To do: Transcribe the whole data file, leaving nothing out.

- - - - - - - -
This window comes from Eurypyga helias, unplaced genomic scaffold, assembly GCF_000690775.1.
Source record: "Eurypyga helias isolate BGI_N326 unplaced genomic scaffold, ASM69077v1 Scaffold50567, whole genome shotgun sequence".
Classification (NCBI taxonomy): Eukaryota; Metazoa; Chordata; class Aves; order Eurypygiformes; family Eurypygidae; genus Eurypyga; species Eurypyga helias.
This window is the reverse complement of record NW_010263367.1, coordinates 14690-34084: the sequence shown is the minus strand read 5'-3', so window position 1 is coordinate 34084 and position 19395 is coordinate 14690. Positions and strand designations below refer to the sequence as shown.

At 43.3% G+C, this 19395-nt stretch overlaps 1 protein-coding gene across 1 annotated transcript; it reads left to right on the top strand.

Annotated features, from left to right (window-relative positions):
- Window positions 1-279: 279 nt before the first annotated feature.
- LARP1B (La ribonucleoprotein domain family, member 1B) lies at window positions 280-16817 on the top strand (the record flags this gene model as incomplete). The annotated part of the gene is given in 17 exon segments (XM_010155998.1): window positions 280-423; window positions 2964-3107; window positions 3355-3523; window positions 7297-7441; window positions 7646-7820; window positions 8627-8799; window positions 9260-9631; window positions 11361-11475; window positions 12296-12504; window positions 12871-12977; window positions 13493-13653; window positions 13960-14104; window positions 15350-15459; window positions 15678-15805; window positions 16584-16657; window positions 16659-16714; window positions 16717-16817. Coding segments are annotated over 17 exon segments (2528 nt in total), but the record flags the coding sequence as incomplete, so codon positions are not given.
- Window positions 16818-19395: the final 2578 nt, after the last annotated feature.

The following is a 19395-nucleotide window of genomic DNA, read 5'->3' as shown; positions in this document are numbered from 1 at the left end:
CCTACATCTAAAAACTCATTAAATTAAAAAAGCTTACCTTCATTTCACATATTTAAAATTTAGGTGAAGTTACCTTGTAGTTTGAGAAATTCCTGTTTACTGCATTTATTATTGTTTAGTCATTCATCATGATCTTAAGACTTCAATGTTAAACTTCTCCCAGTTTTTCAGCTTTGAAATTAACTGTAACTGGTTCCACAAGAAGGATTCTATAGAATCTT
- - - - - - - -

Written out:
This window comes from Eurypyga helias, unplaced genomic scaffold, assembly GCF_000690775.1.
Source record: "Eurypyga helias isolate BGI_N326 unplaced genomic scaffold, ASM69077v1 Scaffold50567, whole genome shotgun sequence".
Classification (NCBI taxonomy): Eukaryota; Metazoa; Chordata; class Aves; order Eurypygiformes; family Eurypygidae; genus Eurypyga; species Eurypyga helias.
This window is the reverse complement of record NW_010263367.1, coordinates 14690-34084: the sequence shown is the minus strand read 5'-3', so window position 1 is coordinate 34084 and position 19395 is coordinate 14690. Positions and strand designations below refer to the sequence as shown.

At 43.3% G+C, this 19395-nt stretch overlaps 1 protein-coding gene across 1 annotated transcript; it reads left to right on the top strand.

Annotated features, from left to right (window-relative positions):
- Window positions 1-279: 279 nt before the first annotated feature.
- LARP1B (La ribonucleoprotein domain family, member 1B) lies at window positions 280-16817 on the top strand (the record flags this gene model as incomplete). The annotated part of the gene is given in 17 exon segments (XM_010155998.1): window positions 280-423; window positions 2964-3107; window positions 3355-3523; window positions 7297-7441; window positions 7646-7820; window positions 8627-8799; window positions 9260-9631; window positions 11361-11475; window positions 12296-12504; window positions 12871-12977; window positions 13493-13653; window positions 13960-14104; window positions 15350-15459; window positions 15678-15805; window positions 16584-16657; window positions 16659-16714; window positions 16717-16817. Coding segments are annotated over 17 exon segments (2528 nt in total), but the record flags the coding sequence as incomplete, so codon positions are not given.
- Window positions 16818-19395: the final 2578 nt, after the last annotated feature.

The following is a 19395-nucleotide window of genomic DNA, read 5'->3' as shown; positions in this document are numbered from 1 at the left end:
CCTACATCTAAAAACTCATTAAATTAAAAAAGCTTACCTTCATTTCACATATTTAAAATTTAGGTGAAGTTACCTTGTAGTTTGAGAAATTCCTGTTTACTGCATTTATTATTGTTTAGTCATTCATCATGATCTTAAGACTTCAATGTTAAACTTCTCCCAGTTTTTCAGCTTTGAAATTAACTGTAACTGGTTCCACAAGAAGGATTCTATAGAATCTT